Energy Efficient Heating for the Whole
Autumn is truly underway, the days and nights are getting noticeably colder and winter is almost here. Most of us
have already had a few evenings in front of the fireplace or snuggled up with a good movie while the heater was
on for the first time in over 6 months.
As nice as summer was, the colder days always seem to come as a little shock and Australians instinctively turn
to cranking up the heating. To avoid a big shock when the electricity or gas bill arrives, it’s important to know how
to heat your whole house in an energy efficient way, saving you money every day.
How to Heat
Here’s a few handy tips that’ll help you save money on your energy bills, including how to heat and which
appliances to use.
Invest in the right aircon upfront
Some air conditioners are more energy efficient than others. If you want to save money in the long run, you should
go for a reverse-cycle split system air conditioner, and pay close attention to energy star ratings. They might cost a
bit more, but the investment will be worth it in the long-term!
Use the right settings
Are you at work most of the weekdays? You don’t want to have any heaters running during that time. No need to
pay money to heat an empty house. Depending on your heating method, you can program your appliance so it
only comes on half an hour before you get up, and automatically turns off by the time you leave the house. You
can also set the temperature to a lower degree, 21 degrees celsius are generally perfectly fine to feel comfortable
in a house.
Get a Portable Heater
If you find yourself only using some of your rooms during the week (e.g. you’re usually in the living room after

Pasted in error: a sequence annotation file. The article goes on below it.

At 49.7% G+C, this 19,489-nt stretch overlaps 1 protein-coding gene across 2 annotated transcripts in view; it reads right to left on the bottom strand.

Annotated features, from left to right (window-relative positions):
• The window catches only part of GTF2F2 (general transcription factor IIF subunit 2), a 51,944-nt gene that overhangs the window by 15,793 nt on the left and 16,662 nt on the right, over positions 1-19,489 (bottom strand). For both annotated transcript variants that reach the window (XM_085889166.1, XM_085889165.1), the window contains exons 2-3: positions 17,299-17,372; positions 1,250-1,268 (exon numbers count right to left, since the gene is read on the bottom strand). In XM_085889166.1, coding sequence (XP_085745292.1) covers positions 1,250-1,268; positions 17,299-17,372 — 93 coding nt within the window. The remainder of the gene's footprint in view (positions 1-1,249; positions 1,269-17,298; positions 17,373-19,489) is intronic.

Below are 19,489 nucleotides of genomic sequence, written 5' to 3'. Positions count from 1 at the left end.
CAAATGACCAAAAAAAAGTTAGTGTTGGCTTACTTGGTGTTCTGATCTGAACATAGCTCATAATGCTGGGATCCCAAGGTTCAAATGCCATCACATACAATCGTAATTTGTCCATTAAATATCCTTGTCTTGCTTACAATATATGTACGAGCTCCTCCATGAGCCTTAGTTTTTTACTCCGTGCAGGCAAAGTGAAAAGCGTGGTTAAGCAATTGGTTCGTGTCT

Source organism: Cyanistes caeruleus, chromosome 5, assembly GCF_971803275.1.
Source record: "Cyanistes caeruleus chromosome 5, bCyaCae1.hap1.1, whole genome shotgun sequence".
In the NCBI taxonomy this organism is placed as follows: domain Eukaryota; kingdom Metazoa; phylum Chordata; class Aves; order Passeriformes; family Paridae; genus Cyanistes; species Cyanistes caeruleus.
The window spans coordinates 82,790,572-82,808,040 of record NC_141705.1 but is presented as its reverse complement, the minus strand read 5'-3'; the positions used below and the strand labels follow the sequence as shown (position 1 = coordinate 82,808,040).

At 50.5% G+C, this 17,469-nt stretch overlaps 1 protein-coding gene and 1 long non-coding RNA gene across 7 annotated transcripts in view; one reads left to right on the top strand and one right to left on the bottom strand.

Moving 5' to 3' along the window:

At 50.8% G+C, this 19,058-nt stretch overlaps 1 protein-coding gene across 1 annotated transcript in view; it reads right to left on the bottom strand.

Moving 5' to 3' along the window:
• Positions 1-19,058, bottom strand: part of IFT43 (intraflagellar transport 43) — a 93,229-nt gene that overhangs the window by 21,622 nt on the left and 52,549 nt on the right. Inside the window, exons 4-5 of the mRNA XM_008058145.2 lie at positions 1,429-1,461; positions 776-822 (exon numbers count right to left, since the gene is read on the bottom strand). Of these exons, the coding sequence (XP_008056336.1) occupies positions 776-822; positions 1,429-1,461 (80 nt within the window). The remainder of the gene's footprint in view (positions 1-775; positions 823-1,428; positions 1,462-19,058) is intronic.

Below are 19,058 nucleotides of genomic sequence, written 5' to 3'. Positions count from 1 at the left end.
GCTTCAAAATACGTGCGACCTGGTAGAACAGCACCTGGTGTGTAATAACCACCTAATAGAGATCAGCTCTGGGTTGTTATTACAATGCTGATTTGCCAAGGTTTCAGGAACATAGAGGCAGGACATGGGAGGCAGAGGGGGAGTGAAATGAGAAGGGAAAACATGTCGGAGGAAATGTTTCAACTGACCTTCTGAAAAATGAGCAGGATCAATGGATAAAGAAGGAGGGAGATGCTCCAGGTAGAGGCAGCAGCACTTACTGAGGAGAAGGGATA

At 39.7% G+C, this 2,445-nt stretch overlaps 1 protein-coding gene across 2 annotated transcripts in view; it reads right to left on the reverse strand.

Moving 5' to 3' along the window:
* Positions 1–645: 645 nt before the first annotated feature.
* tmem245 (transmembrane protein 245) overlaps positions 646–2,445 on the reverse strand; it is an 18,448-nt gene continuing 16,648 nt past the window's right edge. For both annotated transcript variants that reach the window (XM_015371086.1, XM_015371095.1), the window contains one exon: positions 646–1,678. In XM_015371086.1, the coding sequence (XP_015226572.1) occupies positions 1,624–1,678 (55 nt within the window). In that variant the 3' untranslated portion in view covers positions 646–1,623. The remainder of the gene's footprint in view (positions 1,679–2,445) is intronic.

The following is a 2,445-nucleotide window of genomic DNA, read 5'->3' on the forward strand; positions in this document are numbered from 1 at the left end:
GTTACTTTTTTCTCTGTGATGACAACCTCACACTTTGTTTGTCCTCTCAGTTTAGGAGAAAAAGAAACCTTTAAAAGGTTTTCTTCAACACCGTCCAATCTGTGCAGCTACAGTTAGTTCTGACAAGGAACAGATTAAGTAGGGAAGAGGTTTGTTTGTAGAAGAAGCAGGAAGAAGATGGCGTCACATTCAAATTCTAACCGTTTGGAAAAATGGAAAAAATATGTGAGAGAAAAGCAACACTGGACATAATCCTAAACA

work and then go to sleep in your bedroom), it can make a big difference to invest in a portable heater. This allows
you to move it to whichever room you need to heat at the time, rather than heating your whole house.
Use a heated throw instead of the aircon
Most people find an electric blanket is more than enough for the bedroom as they sleep better in a colder climate
that doesn’t dry out their sinuses. But that’s not the only way to use them – a heated throw is also great for
lounging in front of the TV. It will use less energy than an air conditioner or heater because it heats through built-in
wires, and once heated the warmth is trapped under it, so you usually only need to heat it for 10-30 minutes to get
No matter how well insulated your home is or if you recently installed triple glazed windows, if your home is
draughty, you will have problems keeping the heat inside, essentially paying to heat the outdoors too.
Did you know you can save up to 25% of your energy bills by ensuring no hot air can leak out through gaps or
cracks in your house? Taking these few steps is a very cost-effective and easy way to heat your home more
Seal Gaps & Cracks
Check around doors and windows for any draughts coming through. A candle flame can make it easier to notice
smaller cracks – but make sure to keep it far away from anything flammable like curtains or window decoration.
After you found cracks, fill them with either caulk (for smaller cracks) or expanding foam (for bigger gaps).
Most doors, especially in older houses, have a large gap between floor and the base of the door. Avoid hot air
leaking out and cold air creeping in by either attaching a bristle strip or a commonly used fabric roll (we like to call
them “fabric sausage” and recently found one in the shape of a sausage dog – perfect for the kid’s room!).
If you sealed all cracks and put draught stoppers under all doors and yet it still feels quite chilly in your home, you
might want to invest in some heavy curtains. Floor-length curtains that touch the walls on either side of the
window are ideal to prevent hot air from escaping through single glazed windows. Just make sure you remember
to open these windows every now and then to prevent mould from growing.